Clause 9 - Mixing of rebated oil

Finance Bill – in a Public Bill Committee at 11:00 am on 6th May 2004.

Alert me about debates like this

Question proposed, That the clause stand part of the Bill.

Photo of Andrew Tyrie Andrew Tyrie Shadow Financial Secretary

This is a concession to allow the mixing of fuels, and deal with the excise on the mixing of fuels. It gives oil companies certainty about the duty rate and is welcome for that reason. The clause need not detain the Committee for long. It replaces provisions that were made in legislation in 1996, which charged duty when two road fuels of differing duty rates were mixed. The clause removes those provisions in an attempt to simplify the introduction of new, more environmentally friendly fuels. We shall not oppose it on this side of the Committee.

I have only one question of substance, and I would be grateful if the Minister answered it. Is the clause intended to provide a permanent concession in the rules or will it apply for only a short, transitional period? Will the Minister give us some confidence that this concession on the mixing of fuels will remain on the statute book unaltered?

Photo of John Healey John Healey The Economic Secretary to the Treasury

The clause underlines our continuing commitment to promoting the use of cleaner, environmentally friendly fuels. It is designed to aid the smooth introduction of sulphur-free fuels. Those cleaner fuels will come on-stream in the UK well ahead of the EU imperative to do so, as we discussed under clause 7.

At first glance, the clause may appear to be more substantial than it is. It replaces and updates an entire section of the Hydrocarbon Oil Duties Act 1979. In doing this, the sections covering road fuels are omitted, thereby allowing the mixing of fuels and aiding the introduction of sulphur-free fuel. The problem we faced and the problem raised by the industry, to which the clause is a response, is that under the current duty system for hydrocarbon oils duty is charged when two road fuels of differing duty rates are mixed together. The rules were originally introduced as an incentive to make new fuels available to the consumer and ensure that environmental benefits were not lost by mixing cleaner fuels with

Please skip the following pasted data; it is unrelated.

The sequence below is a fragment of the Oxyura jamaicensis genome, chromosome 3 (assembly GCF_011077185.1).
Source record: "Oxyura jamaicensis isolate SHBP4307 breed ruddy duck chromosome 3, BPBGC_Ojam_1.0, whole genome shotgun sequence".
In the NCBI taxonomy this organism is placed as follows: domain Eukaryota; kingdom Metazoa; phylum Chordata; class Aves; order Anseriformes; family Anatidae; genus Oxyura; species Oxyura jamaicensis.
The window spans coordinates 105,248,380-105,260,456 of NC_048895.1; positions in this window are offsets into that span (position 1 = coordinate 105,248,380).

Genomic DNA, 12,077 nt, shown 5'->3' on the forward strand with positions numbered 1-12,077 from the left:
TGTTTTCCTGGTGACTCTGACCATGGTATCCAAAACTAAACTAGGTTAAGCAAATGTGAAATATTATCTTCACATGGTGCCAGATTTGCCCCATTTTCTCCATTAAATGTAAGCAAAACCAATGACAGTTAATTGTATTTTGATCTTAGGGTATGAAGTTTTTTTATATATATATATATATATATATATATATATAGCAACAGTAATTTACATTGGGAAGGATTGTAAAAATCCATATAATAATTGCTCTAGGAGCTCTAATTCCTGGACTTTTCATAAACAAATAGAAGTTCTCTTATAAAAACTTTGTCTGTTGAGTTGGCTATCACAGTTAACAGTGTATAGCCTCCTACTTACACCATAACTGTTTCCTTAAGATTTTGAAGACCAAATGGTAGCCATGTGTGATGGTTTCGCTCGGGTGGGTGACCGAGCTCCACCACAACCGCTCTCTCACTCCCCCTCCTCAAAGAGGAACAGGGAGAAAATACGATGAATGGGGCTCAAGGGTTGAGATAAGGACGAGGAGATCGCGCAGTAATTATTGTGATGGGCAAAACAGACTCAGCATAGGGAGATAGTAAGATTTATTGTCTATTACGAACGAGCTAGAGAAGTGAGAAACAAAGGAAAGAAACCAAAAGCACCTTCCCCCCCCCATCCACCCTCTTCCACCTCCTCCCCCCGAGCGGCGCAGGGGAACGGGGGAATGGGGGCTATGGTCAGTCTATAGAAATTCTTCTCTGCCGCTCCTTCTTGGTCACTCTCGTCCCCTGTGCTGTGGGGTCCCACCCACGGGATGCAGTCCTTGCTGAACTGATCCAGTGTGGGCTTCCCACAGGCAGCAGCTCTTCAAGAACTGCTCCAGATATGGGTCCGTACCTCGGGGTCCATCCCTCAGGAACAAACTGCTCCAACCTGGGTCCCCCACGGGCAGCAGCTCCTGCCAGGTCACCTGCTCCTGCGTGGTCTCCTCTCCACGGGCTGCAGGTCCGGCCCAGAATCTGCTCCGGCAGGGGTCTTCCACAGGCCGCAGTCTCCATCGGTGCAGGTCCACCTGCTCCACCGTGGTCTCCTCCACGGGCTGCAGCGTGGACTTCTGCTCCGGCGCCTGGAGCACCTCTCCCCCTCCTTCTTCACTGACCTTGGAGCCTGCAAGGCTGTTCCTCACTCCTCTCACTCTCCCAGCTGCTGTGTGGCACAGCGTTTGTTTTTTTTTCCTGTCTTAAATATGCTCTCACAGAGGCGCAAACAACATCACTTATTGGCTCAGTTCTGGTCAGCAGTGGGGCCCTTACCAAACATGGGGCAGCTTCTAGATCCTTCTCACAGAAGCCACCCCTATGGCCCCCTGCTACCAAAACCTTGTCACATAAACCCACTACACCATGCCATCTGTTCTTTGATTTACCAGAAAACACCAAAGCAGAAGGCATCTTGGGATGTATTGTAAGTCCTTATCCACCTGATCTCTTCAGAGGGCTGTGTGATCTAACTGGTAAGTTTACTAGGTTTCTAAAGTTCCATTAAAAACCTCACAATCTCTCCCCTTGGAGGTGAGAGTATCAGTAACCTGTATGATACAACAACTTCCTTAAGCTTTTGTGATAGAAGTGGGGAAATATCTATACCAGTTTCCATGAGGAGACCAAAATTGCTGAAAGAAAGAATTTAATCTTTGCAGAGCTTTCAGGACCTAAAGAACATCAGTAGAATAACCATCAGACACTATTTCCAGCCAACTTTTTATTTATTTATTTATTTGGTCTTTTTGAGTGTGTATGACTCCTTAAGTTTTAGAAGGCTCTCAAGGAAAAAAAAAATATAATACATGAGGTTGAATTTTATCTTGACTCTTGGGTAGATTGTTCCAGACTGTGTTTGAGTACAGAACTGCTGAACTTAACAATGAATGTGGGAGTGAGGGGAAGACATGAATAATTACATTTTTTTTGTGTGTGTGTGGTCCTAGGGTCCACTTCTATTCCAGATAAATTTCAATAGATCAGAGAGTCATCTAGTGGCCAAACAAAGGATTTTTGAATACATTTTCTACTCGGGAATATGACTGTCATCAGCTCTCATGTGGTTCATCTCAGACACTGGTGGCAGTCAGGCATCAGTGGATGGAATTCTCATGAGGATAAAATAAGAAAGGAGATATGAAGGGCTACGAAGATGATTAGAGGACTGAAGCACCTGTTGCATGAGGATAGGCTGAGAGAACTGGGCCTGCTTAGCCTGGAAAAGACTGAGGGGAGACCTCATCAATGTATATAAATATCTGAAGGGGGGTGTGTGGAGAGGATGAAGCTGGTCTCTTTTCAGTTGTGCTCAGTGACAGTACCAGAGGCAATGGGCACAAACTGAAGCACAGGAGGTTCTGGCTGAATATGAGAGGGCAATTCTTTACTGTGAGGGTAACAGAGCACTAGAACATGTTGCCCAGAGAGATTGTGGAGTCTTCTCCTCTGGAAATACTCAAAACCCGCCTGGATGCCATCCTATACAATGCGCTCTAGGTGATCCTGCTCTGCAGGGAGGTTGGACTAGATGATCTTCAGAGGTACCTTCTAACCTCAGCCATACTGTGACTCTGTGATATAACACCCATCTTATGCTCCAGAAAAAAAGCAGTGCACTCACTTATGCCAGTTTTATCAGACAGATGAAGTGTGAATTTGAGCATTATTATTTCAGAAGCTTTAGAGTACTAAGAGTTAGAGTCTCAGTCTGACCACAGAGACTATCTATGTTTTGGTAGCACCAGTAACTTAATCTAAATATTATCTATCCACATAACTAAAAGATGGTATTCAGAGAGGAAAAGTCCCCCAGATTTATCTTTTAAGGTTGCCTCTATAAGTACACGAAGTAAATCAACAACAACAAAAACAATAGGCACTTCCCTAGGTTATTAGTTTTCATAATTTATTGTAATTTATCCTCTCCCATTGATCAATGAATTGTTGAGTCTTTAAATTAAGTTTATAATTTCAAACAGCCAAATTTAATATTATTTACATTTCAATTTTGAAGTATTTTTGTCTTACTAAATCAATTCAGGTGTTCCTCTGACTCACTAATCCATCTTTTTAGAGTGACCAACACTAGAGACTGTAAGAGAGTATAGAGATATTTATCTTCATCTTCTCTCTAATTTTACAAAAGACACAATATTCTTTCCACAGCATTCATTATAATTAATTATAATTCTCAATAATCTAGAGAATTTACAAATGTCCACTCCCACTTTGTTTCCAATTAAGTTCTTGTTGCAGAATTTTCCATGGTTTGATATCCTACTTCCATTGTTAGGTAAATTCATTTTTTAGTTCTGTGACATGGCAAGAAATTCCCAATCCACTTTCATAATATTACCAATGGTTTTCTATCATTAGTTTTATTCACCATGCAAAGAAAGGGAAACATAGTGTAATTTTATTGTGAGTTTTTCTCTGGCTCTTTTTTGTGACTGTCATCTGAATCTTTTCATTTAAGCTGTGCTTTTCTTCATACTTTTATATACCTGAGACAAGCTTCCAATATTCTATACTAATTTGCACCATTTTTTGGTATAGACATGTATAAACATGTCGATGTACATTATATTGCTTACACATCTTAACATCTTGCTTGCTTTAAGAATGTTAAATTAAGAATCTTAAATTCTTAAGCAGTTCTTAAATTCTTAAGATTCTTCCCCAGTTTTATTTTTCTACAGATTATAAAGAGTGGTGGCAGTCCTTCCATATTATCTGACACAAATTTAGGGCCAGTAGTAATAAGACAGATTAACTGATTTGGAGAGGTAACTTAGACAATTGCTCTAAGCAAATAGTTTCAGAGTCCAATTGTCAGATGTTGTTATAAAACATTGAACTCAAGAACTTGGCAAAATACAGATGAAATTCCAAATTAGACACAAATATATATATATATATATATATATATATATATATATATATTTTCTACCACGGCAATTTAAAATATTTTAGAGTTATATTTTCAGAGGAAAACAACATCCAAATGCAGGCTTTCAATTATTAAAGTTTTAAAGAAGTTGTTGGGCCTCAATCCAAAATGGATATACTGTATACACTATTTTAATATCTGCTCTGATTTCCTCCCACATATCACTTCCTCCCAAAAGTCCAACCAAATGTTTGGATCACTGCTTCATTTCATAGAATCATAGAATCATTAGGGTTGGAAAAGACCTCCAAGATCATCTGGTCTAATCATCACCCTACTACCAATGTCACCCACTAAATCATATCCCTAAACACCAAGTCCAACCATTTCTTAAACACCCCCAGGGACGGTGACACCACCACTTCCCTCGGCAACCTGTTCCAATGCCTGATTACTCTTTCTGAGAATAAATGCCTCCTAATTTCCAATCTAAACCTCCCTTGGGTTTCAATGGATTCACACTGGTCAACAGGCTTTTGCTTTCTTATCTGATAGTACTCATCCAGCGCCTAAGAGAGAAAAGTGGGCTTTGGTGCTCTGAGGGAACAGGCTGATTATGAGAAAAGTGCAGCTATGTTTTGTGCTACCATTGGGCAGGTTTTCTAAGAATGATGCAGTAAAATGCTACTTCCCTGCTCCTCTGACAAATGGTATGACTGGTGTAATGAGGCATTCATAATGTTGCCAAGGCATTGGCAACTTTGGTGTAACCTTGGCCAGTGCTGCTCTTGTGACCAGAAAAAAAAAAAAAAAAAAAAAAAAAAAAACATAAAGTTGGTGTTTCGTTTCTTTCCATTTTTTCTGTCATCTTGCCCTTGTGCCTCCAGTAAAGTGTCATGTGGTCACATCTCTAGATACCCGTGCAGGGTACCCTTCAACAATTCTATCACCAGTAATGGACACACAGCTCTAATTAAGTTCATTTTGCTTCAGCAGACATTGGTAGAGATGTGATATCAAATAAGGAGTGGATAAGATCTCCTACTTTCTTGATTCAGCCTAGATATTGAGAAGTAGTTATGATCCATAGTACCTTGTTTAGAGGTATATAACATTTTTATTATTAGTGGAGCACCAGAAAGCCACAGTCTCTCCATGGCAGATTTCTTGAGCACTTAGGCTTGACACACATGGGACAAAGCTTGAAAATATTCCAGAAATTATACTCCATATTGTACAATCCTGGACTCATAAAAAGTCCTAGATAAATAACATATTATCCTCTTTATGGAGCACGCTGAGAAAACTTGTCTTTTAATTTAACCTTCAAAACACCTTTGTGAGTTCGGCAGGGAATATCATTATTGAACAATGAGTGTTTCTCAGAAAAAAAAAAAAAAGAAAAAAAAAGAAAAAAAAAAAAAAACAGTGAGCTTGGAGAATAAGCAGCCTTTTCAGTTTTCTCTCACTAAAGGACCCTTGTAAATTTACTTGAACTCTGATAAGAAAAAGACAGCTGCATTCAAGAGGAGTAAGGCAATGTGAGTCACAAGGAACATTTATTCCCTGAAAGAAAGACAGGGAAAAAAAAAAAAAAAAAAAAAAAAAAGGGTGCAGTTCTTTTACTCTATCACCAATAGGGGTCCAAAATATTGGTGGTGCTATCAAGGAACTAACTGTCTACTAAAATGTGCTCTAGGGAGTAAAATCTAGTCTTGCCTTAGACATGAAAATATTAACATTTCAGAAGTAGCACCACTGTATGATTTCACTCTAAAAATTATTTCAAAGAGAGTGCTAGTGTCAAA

lower-grade alternatives. However, in reality, the mixing provisions have hindered the introduction of new fuels. Some mixing will inevitably and always occur at filling stations, and the additional duty has discouraged oil companies from making a rapid changeover.

In September, with the introduction of sulphur-free fuels, the UK faces its biggest changeover of fuel since the introduction of ultra-low sulphur petrol and diesel. We have therefore reviewed the measures that may be required to ensure a smooth transition.

I have discussed the matter at least twice with the Association of UK Oil Independents and received representations from it in the in the run-up to the Budget, as it felt that the change in clause 9 was needed to enable its members to make the switch. The clause removes the hindrance of the mixing provisions and it will ensure a smooth changeover to sulphur-free petrol and diesel.

The clause also rationalises the existing rules on mixing non-road fuels, which remains prohibited. The clause is permanent. It is introduced to aid the changeover and it will smooth and accelerate the transition to sulphur-free fuels from September. Its main use will be in the transition period, but it will remain on the statute book if the Committee agrees to it. The Government believe that the clause will assist the oil industry and help to meet consumer demand for sulphur-free fuels, which we all want, more quickly. On that basis, I commend it to the Committee.

Question put and agreed to.

Clause 9 ordered to stand part of the Bill.